Many Doctors are unaware of IBC as well. My first Breast doctor had no clue! Fortunately, I wouldn’t take no for an answer and kept asking for more testing, or I wouldn’t be here today.
    Take the time to learn about IBC ~ you just never know.

    Read your body as well when doing the lump checks.
    Just be aware that not all Breast Cancers always have a lump!!!

  15. PixiePaperdoll says:

    Y’all have almost convinced me to schedule my first one. I pushed it off to 45 and then pandemic but now doctors are back to paying attention and tracking stuff.

  16. Rise & Shine says:

    Seriously all, this is a must do. Not fun, but not the worst of medical tests screenings at all. Please I beg you to do this. My Mom is a survivor of this, and for that I am grateful every day. Let’s make sure we all are. And P.S. I love Jill Biden and thank her for this.

  17. Coco says:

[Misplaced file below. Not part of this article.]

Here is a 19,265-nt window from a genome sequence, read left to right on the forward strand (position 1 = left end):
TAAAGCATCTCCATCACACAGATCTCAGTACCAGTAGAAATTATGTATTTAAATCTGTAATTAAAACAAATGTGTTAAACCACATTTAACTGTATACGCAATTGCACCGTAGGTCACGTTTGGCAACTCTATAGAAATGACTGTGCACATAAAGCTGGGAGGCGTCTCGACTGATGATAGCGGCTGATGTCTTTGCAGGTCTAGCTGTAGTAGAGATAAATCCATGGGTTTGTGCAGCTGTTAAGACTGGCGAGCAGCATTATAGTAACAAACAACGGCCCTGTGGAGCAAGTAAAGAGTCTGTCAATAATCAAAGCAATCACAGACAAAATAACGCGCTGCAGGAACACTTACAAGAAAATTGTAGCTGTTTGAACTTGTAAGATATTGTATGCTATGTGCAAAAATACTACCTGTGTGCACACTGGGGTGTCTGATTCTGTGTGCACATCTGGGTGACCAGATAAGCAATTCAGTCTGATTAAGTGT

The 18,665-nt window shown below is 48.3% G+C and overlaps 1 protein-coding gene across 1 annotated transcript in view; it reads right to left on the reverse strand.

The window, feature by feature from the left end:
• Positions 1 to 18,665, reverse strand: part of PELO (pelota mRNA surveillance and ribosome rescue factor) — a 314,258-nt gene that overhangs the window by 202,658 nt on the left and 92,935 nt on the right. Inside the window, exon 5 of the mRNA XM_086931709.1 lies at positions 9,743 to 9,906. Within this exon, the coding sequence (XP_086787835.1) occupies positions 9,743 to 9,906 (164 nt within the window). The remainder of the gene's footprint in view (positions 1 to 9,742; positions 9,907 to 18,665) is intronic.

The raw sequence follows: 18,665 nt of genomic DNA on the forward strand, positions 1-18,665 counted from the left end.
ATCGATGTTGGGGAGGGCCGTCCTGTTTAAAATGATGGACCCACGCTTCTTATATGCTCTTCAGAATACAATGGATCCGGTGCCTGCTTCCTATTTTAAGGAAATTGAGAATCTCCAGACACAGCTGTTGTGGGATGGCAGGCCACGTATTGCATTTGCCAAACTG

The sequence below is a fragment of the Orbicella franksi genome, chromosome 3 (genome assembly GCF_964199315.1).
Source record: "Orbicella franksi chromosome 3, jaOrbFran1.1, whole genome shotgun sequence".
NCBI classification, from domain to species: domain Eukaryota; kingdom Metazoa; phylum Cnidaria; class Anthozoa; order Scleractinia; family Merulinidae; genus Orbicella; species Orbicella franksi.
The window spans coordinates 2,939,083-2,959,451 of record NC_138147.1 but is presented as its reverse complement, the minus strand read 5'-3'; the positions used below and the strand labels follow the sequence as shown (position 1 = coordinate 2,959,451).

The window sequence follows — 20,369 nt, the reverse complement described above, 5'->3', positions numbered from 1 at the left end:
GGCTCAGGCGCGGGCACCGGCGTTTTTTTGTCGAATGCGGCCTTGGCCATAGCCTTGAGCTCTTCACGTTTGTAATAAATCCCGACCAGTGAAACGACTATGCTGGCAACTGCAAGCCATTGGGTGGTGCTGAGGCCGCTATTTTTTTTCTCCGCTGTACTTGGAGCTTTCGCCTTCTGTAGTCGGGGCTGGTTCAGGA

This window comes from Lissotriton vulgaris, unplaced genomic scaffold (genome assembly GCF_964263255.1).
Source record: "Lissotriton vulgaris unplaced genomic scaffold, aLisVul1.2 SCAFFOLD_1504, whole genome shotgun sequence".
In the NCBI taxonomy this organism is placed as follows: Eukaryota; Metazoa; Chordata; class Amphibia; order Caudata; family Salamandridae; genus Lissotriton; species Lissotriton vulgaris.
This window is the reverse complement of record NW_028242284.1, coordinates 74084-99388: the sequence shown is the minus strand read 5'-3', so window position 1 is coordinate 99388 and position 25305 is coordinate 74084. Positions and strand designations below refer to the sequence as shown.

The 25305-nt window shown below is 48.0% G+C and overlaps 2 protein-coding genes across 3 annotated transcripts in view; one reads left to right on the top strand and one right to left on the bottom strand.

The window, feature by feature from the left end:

I finished treatment for estrogen+/progesterone+/HER2 neg breast cancer in January of this year. I got mammograms yearly and was told my tumors were dense breast tissue. I believed the radiologists until I developed pain and nipple drainage from the affected breast. I had advanced breast cancer with 5 affected lymph nodes and 9 tumors in my right breast. I’ve since had a bilateral mastectomy and axilary lymph node dissection which cost me 17 lymph nodes. I had chemo and radiation and am currently being treated for lymphedema in my right arm. From diagnosis in January of 2020, it took me exactly 12 months to be considered in remission. I have since learned that 1 in 5 mammograms will be a false negative. If I had to do it over again knowing what I know now, I would have asked for an ultrasound and biopsy. If you have a lump of any kind, get a biopsy as it is the only definitive answer as to whether it is cancerous. Prevention is absolutely key here and even waiting a few months can drastically change the outcome. I have scars from armpit to armpit, chest and right arm numbness, continued fatigue from radiation, “chemo brain”, joint pain, dizziness and hot flashes from the aromatase inhibitor and now the ongoing lymphedema in my right arm. I feel lucky to have survived and my prognosis is considered good but only time will tell. Get your mammograms and ask for a biopsy if there is any suspicious lumps ladies.